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Article
December 1991

Human Lymphokine-Activated Killer Cell ActivityRole of IL-2, IL-4, and IL-7

Author Affiliations

From the Surgery Branch, National Cancer Institute, Bethesda, Md (Drs Stotter and Lotze); and the Department of Surgery, University of Pittsburgh, Pa (Dr Lotze).

Arch Surg. 1991;126(12):1525-1530. doi:10.1001/archsurg.1991.01410360099017
Abstract

• The T-cell growth factors interleukin 2 (IL-2) and interleukin 7 (IL-7) induce lymphokine-activated killer (LAK) cell activity in short-term cultures of human peripheral blood mononuclear cells. Interleukin 4 (IL-4), another T-cell growth factor, induces LAK cell activity in IL-2–prestimulated lymphocytes only and inhibits LAK cell generation in normal peripheral blood mononuclear cells. Our studies of the processes involved using 21-mer phosphorothioate antisense oligonucleotides to the sequence adjacent to the start codon of IL-2 mRNA or IL-4 mRNA (effective concentration, 5 to 10 μmol/L) and cyclosporine (0.01 to 1.0 μg/mL) or FK506 (0.01 to 1.0 ng/mL) demonstrate that IL-7–induced LAK cell activity is independent of IL-2 production and is regulated by endogenously generated IL-4. Like IL-2, IL-7 stimulated production of tumor necrosis factor alpha, but we failed to detect interferon gamma in IL-7–stimulated cultures. The implication of this regulatory feedback in IL-7–induced LAK cell generation for clinical applications is discussed.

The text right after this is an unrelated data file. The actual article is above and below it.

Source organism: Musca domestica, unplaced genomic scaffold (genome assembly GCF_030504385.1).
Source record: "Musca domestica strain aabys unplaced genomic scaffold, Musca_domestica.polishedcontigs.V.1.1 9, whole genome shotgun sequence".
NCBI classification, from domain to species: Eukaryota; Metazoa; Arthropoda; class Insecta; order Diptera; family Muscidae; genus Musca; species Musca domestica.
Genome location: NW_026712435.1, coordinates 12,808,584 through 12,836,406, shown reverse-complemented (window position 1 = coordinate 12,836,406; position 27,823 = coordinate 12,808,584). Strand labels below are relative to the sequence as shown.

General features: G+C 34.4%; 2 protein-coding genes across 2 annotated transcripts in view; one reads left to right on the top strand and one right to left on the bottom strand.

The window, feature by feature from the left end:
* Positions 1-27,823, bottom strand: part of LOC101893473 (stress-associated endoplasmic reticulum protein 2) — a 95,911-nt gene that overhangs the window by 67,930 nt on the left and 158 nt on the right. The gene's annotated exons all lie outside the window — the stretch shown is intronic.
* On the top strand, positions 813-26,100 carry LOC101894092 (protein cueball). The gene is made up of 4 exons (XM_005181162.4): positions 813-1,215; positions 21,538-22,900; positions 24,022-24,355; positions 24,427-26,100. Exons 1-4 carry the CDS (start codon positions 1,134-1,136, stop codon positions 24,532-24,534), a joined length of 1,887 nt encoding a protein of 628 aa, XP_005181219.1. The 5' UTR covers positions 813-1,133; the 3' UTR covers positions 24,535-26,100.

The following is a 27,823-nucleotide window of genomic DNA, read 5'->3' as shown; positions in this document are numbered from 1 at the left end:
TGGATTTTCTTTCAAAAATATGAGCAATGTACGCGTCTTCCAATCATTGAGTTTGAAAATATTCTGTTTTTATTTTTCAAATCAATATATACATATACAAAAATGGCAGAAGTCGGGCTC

(Arch Surg. 1991;126:1525-1530)

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